Date of Thesis Acceptance
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This study investigates the concepts of allyship and allies in social justice. Given the diverse understandings and uses of the allyship, this thesis intends to respond to the question: how do those in social justice groups understand and use allyship within the context of their work? Through ten in-depth interviews with those that work in various social justice groups, I investigate differing meanings these individuals attach to allyship and how it is used within the context of these groups. Interviews reveal that participants focused on three particular themes: the expected behaviors of allies in social justice, misuse of allyship as a status symbol, and (dis)connections between allyship and solidarity. The first theme speaks to the functional elements and purpose of allyship in social justice, while the latter two themes provide further definitions of allyship that contest the use of the term at all. I conclude with an analysis of these various understandings and uses, and argue that limiting elements of allyship perhaps detract from the goals of social justice in the larger context of social movements. In doing so, I propose a move towards the use of other frameworks of difference, such as solidarity, to strengthen the processes and goals of social justice.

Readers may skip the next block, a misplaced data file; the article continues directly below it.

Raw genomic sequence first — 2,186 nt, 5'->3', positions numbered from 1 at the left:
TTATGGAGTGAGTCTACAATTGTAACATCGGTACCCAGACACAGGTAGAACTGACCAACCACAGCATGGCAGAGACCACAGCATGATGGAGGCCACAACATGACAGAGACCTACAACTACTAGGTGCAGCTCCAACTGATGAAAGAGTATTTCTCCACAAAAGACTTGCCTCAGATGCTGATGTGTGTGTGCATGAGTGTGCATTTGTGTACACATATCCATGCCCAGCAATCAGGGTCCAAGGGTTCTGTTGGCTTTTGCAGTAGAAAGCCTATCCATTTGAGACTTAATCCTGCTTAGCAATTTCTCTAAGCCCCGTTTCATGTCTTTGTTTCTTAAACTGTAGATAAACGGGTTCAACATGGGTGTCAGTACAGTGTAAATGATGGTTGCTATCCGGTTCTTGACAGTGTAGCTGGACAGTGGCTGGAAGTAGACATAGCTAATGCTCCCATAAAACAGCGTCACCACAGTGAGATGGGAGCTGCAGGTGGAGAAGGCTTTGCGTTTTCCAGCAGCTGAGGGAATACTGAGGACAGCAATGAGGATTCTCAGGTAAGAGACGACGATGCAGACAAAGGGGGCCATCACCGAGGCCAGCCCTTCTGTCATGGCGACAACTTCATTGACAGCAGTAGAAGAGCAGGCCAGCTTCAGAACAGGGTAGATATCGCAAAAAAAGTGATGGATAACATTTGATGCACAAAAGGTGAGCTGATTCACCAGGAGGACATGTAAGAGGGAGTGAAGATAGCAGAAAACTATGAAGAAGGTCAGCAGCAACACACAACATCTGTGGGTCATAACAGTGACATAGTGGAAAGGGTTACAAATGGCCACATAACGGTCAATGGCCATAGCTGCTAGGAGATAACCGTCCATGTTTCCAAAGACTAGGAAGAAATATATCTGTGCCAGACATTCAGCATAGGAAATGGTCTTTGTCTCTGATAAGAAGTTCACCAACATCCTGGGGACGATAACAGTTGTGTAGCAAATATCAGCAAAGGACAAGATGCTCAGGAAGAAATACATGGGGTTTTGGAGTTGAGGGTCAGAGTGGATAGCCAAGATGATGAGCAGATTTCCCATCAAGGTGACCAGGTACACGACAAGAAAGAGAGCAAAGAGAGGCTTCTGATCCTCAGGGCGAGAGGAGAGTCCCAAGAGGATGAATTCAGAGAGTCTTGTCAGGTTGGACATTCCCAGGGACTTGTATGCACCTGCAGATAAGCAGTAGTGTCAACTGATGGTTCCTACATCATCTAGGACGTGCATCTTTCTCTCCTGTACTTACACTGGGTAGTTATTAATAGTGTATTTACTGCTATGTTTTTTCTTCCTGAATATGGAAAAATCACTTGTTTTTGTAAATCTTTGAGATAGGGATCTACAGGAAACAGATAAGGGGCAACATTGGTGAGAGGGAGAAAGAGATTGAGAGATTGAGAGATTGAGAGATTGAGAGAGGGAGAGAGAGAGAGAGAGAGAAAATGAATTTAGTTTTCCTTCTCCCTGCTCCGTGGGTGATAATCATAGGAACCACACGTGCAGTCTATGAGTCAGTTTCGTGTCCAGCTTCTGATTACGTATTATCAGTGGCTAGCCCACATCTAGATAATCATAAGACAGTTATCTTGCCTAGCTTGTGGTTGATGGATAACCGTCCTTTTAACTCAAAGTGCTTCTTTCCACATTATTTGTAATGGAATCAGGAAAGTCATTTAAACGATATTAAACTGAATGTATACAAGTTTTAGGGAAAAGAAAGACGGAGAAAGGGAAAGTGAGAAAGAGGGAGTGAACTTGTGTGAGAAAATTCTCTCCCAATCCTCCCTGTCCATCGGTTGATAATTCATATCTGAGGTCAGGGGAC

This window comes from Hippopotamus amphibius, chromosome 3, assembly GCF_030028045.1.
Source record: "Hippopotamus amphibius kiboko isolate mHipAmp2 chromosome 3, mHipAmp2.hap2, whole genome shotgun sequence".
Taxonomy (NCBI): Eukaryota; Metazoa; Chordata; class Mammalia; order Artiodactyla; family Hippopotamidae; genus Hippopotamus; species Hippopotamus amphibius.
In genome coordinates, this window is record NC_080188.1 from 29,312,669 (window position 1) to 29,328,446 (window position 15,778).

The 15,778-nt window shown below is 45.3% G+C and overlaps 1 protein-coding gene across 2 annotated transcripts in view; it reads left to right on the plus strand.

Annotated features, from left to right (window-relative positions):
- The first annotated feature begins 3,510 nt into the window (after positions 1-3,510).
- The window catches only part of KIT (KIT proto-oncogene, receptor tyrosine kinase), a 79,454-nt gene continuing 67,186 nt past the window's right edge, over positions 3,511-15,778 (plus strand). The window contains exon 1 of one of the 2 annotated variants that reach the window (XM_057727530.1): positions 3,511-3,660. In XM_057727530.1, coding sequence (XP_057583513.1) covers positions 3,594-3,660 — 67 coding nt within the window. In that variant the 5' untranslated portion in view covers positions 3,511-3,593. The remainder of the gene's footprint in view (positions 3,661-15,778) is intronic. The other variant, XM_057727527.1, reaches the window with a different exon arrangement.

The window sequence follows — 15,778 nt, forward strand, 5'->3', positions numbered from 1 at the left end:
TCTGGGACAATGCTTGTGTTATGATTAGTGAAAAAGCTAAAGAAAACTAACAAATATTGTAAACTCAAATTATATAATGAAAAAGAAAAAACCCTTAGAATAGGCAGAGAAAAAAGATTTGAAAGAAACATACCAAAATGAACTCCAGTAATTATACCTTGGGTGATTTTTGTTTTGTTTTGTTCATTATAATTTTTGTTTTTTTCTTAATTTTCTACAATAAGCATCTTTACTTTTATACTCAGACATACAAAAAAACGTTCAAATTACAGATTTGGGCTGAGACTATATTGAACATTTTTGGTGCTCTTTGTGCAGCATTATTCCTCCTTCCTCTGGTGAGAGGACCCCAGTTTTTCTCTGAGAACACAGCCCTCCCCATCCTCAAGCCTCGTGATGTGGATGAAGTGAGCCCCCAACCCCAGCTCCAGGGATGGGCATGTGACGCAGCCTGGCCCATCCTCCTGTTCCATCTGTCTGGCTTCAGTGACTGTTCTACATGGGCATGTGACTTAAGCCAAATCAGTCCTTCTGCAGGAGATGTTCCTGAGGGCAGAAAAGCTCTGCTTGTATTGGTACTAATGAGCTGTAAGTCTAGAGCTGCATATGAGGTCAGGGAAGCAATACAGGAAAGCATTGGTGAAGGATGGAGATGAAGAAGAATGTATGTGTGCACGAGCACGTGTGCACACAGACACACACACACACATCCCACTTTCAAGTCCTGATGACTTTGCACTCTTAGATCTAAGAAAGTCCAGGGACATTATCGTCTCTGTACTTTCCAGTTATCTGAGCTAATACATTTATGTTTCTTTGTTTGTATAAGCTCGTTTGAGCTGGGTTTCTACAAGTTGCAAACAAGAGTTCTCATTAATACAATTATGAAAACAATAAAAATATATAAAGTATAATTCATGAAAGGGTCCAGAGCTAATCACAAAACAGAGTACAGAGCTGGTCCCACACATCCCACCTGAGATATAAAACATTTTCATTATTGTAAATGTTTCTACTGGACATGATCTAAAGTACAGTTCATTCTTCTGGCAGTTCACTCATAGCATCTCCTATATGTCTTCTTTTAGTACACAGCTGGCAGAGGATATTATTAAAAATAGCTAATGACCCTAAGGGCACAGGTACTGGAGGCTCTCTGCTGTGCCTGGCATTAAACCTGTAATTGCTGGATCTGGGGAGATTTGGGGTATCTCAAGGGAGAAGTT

Social justice -- United States -- 21st century, Allied forces -- Allyship, Social role, Justice (Society), Social psychology -- Role Theory, Social movements, Whitman College -- Dissertation collection 2017 -- Sociology Department
Whitman Community Accessible Thesis
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